In an attempt to re-litigate the past, MSNBC contributor Cenk Uygur indicted former President George W. Bush for war crimes.
Bellowing today from his regular perch on late afternoon Dylan Ratigan Show, Uygur mischaracterized the 43rd President's position on the waterboarding of 9/11 mastermind Khalid Sheikh Mohammed as "go ahead and torture him basically" before demanding that Bush be prosecuted for allegedly violating Common Article 3 of the Geneva Conventions.
"Now it seems to me we have a confession here of a war crime and a clear violation of international and United States law," proclaimed Uygur. "President George W. Bush should go to jail for at least 10 years."
The alleged "confession" Uygur referred to is an excerpt from Bush's new memoir, Decision Points, in which the former commander-in-chief reaffirms his decision to condone the use of waterboarding as an enhanced-interrogation technique for suspected terrorists.
Appearing as a guest on Tuesday’s Countdown show on MSNBC, the Huffington Post’s Howard Fineman – formerly of Newsweek – joined substitute host Cenk Uygur in mocking Delaware Republican Senate nominee and the Tea Party as Uygur discussed O’Donnell’s recent comments about the words "separation of church and state" not being in the Consititution. After Uygur asked if the views of the Delaware Republican "speak poorly of the people who elected her, namely the Tea Party voters," Fineman agreed with Uygur’s negative view of the Tea Party and went on to trash Nevada Republican Senate nominee Sharron Angle as he contended that O’Donnell "makes Sharron Angle look like Doris Kearns Goodwin." Fineman:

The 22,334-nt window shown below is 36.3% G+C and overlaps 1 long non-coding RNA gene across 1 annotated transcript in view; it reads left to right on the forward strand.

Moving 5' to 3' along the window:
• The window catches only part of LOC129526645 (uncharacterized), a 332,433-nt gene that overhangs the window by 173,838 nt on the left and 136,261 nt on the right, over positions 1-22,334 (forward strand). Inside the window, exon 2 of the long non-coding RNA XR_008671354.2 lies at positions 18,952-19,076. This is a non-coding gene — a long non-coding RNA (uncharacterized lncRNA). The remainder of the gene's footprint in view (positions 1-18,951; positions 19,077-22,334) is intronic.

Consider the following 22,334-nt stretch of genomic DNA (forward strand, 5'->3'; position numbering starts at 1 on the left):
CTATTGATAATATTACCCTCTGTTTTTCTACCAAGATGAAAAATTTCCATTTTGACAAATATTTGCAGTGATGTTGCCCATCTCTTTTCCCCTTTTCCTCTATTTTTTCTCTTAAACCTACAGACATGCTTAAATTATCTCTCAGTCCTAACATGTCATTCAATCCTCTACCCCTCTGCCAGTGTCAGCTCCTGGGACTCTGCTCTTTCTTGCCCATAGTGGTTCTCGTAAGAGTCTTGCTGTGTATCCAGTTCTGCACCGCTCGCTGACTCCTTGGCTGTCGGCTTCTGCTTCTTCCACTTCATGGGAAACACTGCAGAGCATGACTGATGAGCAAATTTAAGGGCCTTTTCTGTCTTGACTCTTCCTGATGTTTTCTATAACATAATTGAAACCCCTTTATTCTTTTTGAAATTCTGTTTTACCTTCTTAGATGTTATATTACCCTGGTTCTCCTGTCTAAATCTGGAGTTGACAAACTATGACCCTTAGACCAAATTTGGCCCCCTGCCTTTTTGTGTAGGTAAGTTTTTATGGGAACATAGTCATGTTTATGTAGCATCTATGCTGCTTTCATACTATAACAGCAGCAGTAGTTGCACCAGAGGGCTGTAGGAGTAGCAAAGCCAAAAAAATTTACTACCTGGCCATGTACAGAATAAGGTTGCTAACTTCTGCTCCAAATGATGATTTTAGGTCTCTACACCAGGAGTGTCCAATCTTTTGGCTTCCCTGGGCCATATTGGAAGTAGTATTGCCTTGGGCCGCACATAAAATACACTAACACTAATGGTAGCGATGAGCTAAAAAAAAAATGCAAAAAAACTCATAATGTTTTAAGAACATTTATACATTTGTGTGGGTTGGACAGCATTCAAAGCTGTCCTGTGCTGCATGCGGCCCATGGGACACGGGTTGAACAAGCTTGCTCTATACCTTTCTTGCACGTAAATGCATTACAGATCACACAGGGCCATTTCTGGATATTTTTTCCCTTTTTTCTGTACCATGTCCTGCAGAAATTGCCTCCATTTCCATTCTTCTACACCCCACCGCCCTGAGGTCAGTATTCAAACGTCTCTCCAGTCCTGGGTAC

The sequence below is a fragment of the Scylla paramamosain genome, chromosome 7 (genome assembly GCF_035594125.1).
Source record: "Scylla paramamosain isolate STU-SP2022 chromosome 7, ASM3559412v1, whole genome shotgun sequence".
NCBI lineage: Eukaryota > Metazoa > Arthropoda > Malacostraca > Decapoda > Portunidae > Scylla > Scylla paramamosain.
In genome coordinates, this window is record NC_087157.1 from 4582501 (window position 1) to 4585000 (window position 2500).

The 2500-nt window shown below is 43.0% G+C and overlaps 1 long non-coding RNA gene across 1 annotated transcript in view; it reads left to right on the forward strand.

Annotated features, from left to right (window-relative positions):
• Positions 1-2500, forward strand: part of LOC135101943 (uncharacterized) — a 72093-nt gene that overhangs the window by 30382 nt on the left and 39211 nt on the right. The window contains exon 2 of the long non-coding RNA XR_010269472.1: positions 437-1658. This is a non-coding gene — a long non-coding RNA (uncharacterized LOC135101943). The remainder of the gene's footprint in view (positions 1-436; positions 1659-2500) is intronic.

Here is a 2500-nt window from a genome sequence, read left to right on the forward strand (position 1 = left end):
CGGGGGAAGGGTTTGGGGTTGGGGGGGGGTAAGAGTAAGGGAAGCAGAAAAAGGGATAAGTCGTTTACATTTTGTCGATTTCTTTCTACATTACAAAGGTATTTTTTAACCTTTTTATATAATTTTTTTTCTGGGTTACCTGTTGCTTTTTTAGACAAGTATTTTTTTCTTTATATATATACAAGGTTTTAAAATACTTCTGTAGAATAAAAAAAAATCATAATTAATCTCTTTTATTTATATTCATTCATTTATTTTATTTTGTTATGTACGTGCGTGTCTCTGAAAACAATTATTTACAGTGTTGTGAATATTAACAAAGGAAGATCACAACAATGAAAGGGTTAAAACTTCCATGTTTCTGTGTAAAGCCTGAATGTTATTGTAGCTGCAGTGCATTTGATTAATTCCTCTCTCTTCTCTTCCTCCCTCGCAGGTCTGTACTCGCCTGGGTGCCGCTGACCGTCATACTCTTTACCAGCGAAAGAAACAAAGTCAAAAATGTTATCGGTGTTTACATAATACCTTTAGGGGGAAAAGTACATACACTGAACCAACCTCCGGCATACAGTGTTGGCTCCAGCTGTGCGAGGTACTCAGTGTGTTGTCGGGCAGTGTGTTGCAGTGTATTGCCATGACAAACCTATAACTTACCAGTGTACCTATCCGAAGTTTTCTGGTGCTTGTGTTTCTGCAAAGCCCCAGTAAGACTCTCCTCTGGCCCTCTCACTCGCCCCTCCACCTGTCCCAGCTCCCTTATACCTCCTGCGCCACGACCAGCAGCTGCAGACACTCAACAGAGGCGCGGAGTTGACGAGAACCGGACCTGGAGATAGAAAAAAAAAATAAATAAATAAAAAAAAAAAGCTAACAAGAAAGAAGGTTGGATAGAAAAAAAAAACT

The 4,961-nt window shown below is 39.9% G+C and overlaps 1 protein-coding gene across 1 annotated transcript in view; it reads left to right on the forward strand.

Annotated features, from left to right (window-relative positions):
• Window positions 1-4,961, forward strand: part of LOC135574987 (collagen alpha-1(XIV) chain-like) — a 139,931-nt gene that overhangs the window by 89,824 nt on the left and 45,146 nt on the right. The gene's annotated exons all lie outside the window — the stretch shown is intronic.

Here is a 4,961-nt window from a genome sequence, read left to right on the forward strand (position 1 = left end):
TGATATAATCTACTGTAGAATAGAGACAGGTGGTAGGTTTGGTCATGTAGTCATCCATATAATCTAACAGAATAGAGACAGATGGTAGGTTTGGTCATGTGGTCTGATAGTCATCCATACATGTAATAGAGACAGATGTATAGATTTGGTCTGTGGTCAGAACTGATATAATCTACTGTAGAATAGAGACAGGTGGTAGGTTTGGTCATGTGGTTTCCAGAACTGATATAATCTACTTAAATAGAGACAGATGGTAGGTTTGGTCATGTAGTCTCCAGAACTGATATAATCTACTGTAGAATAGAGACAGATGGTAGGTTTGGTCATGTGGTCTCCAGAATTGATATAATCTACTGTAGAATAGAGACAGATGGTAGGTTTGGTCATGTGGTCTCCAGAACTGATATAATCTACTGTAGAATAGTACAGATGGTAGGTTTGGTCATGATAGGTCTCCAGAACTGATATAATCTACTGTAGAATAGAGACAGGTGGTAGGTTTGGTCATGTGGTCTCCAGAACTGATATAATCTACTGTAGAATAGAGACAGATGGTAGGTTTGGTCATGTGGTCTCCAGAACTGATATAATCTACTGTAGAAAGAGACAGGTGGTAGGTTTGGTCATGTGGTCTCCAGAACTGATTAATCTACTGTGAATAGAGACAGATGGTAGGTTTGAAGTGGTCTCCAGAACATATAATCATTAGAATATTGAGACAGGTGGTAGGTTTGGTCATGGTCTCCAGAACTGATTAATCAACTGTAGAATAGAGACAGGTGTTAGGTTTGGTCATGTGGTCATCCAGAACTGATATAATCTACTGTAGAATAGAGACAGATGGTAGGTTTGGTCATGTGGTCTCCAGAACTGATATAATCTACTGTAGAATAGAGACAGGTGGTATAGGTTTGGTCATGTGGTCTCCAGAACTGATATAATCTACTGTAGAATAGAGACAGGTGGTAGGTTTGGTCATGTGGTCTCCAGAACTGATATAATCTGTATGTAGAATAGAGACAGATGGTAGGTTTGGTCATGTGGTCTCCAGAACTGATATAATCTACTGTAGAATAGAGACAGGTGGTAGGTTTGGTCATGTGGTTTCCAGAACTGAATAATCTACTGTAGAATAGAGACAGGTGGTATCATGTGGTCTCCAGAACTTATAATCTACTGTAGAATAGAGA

Yeah, it probably doesn’t help the Tea Party at all. I mean, I suppose you could argue that having Christine O’Donnell around and speaking the way she did today makes Sharron Angle look like Doris Kearns Goodwin or something. But it, you know, that’s the only way she might be useful as a point of contrast. And what’s really killing here, what’s damning here is that the Tea Party is run in the name of rights and freedom. And all of those rights and freedoms are enshrined in the very amendments that she seems totally ignorant of.
Fineman also made no mention of the legitimate debate over the meaning of the Fourteenth Amendment and whether the children of illegal immigrants born in America should be considered natural-born American citizens as he mocked conservatives over the Fourteenth Amendment: "And, you know, they’re some of the amendments that they’re also questioning right now because the Fourteenth Amendment basically says that everyone here who’s born here, naturalized here, is a citizen of the United States, and their rights cannot be abridged by any of the states. And yet, the sort of local orientation of the Tea Party, you heard Christine O’Donnell talk about local option. what the local people want to do. You know, that’s something that is protected by the Fourteenth Amendment."
On Sunday’s syndicated Chris Matthews Show, as the group discussed how a budget fight between a Republican Congress and President Obama might play out politically, host Matthews joked about the Chicago saying about bringing a gun if one's opponent has a knife, and putting enemies in the morgue as a metaphor for how Obama might deal with Republicans politically – a saying President Obama also has a history of using: